Sometimes you will want to monitor a value that is not directly reported by CloudWatch. It might be the case that multiple metrics can be combined to produce the necessary value. For these situations, you can use Metric Math Expressions in your CloudWatch alarms. To create a Metric Math Expression do the following:

  1. Choose the metrics you need in the All Metrics tab.
  2. Navigate to the Graphed Metrics tab.
  3. Click on the link that says Add a math expression.

CloudWatch will then add an additional value to your Graphed Metrics tab. To rename the expression so you have a more readable name in the graph legend, double click on its label and type in the desired name. Next, edit the math expression in the Details column. For the most part, the math expression language is pretty straight forward. You perform arithmetic on the metrics you’ve selected by referencing their value in the Id column of the table. For example, the expression m1 * 5 would result in a graph of the original m1 metric with each data point value multiplied by 5. Things get more interesting when you start combining metrics: In this example, we add the DiskReadOps and DiskWriteOps metrics for an EC2 instance together to get a timeseries view of the total number of disk operations. CloudWatch comes with a big list of functions you can use to experiment with metric math.

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CloudWatch for EC2

Amazon Elastic Cloud Compute (EC2) allows you to spin up servers for your application without having to actually manage physical hardware. In this section, we’ll explain how to use CloudWatch to monitor EC2 and which metrics are important to watch.

How to View CloudWatch Metrics for EC2

CloudWatch metrics for EC2 can be viewed through the Metrics portion of CloudWatch, but it is also possible to use the Monitoring tab in the Instances section of the EC2 console. This tab shows several metric graphs for each instance.

Metrics to Monitor A Note on Metric Granularity

By default, EC2 reports metrics to CloudWatch in 5 minute intervals. However, if you enable enhanced monitoring for an instance, you’ll be able to get metrics in 1 minute intervals (though there is an additional cost). If your application has higher performance requirements, it may be worth the money to get more data so you can react more quickly to changes in your application.

NetworkIn, NetworkOut, NetworkPacketsIn, & NetworkPacketsOut

A sharp increase or decrease in your instance’s network traffic is typically a good indication that the instance is unhealthy or about to become unhealthy. It’s one of the best ways to detect abnormal application behavior. The NetworkIn and NetworkOut metrics measure network traffic in bytes, while NetworkPacketsIn and NetworkPacketsOut measure traffic in number of packets. You should create CloudWatch alarms for each of these metrics using the approximate anomaly detection method with the Average statistic, looking for at least 2 data points of anomalous values (unless you’ve enabled enhanced metrics, in which case, you can look for 5 data points).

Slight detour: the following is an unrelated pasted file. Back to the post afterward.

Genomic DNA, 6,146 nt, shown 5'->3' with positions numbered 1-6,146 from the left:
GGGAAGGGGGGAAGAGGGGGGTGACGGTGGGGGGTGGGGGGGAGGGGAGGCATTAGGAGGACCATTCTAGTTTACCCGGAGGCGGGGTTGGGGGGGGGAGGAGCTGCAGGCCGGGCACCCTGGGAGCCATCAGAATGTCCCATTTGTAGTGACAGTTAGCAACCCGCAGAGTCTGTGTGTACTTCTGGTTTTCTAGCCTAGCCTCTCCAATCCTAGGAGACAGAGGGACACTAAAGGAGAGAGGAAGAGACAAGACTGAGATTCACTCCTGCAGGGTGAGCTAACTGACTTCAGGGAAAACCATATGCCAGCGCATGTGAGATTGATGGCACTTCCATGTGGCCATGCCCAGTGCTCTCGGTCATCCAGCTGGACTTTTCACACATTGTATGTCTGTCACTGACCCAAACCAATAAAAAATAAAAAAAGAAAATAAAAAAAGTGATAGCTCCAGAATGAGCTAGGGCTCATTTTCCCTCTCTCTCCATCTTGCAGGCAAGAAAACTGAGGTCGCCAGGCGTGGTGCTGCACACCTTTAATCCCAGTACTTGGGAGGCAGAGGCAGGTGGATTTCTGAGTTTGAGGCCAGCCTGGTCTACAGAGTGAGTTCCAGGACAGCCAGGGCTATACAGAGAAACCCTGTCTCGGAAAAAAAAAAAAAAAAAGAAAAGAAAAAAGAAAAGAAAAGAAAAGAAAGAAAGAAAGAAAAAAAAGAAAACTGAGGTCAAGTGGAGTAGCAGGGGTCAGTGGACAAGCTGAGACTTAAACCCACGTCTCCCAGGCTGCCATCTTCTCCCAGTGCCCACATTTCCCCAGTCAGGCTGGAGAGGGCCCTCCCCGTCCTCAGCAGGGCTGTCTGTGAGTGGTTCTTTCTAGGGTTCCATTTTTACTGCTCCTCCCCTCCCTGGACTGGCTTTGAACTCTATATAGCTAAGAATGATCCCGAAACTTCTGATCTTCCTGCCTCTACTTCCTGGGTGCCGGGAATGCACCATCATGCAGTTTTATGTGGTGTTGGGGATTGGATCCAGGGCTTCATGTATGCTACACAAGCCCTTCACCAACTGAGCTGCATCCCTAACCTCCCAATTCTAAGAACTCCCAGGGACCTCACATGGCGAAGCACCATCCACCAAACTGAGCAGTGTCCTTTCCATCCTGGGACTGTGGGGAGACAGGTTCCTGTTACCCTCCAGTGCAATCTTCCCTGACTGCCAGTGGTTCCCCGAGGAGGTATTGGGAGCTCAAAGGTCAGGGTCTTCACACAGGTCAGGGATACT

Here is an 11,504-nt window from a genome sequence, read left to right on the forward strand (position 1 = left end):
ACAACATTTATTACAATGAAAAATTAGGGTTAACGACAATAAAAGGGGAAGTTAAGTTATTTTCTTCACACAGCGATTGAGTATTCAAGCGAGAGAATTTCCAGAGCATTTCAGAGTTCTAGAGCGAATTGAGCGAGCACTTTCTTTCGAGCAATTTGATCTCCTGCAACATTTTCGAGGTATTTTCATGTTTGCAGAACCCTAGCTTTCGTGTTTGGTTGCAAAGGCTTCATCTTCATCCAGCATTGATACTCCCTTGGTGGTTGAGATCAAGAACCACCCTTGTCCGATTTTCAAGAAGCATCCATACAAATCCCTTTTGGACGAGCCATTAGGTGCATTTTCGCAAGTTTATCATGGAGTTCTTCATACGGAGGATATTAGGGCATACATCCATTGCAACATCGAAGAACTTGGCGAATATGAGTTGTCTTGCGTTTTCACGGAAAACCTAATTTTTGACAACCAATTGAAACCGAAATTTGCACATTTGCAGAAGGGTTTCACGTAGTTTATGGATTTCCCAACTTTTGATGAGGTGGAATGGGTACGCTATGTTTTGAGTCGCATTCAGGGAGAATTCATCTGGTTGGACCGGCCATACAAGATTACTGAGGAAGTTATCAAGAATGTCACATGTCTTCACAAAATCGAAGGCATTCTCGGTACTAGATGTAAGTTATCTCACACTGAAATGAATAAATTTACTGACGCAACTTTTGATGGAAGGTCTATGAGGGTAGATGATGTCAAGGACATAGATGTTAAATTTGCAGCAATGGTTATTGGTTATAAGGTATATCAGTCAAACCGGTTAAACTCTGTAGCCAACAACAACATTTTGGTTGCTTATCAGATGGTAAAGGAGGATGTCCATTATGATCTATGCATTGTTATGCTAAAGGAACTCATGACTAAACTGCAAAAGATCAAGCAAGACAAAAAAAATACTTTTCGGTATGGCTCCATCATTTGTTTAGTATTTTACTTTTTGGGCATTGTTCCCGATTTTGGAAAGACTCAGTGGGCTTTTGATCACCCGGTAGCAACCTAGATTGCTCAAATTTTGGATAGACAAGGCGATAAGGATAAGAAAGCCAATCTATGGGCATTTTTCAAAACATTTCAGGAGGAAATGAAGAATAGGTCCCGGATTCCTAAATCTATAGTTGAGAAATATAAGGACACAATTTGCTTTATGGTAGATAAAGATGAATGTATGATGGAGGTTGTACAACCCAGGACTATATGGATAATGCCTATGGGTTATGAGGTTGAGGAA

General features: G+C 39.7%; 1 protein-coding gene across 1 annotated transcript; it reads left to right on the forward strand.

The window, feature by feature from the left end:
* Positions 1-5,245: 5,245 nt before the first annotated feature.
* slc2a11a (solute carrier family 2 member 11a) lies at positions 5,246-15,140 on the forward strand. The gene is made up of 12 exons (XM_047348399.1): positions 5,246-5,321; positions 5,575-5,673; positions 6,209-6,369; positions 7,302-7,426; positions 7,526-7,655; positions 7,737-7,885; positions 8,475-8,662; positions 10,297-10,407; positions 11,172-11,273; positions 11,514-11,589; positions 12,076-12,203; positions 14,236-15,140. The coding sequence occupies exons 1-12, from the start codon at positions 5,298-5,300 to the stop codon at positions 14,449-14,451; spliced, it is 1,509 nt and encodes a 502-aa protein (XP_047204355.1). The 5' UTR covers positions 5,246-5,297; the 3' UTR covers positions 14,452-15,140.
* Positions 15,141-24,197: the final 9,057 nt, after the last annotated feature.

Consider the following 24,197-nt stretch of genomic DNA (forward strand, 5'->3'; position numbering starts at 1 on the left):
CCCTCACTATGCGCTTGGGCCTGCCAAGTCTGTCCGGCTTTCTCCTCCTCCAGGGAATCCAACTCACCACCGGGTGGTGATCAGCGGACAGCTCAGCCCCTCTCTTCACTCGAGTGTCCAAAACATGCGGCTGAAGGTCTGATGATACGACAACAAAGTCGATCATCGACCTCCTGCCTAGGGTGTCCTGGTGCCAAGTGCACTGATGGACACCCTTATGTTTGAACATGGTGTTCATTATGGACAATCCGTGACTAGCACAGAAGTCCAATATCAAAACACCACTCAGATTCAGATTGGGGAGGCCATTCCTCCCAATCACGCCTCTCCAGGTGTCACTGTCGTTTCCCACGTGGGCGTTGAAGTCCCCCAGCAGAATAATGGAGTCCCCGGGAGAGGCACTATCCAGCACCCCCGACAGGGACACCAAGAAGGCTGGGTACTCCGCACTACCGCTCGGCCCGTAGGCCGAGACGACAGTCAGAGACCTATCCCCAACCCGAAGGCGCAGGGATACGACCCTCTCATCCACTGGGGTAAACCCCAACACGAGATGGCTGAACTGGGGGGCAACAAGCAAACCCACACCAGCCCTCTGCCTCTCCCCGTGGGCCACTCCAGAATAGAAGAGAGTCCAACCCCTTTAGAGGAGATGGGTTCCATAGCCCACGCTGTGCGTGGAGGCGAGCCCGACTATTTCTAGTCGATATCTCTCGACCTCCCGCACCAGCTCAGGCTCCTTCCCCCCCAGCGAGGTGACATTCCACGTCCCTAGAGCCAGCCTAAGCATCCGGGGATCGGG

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CPUCreditBalance

Some EC2 instance types support CPU Credit Balance, which allows them to temporarily burst above the baseline CPU threshold for the instance type. The CPUCreditBalance metric measures the current CPU Credit Balance for an instance. This metric is a good one to monitor because when the credit balance is depleted, it is a sure sign that your instance is using too much CPU. To monitor it, create a CloudWatch alarm for when the Average statistic goes below 25% of the instance type’s maximum CPU Credit Balance.

CPUUtilization

In CloudWatch, CPUUtilization measures the percent of total CPU being used by the instance. While anomalous CPUUtilization can signal issues in your instance, the metric also has a tendency to fluctuate and should be used more for correlation than detection of critical issues (CPUCreditBalance is a good way to monitor CPU issues for instance types with CPU credits). However, it can still be useful to create a CloudWatch alarm on the Average statistic using the approximate anomaly detection method and have notifications sent to a lower priority notification method.

StatusCheckFailed

The StatusCheckFailed metric measures if your instance has failed its Instance or System status checks in the last minute (it is available at minutely granularity even if enhanced monitoring is not enabled on the instance). If your instance is failing its status checks for more than one datapoint, it needs to be troubleshooted immediately. To monitor SystemCheckFailed, create a CloudWatch alarm for the Sum statistic for values greater than 0 for 2 data points.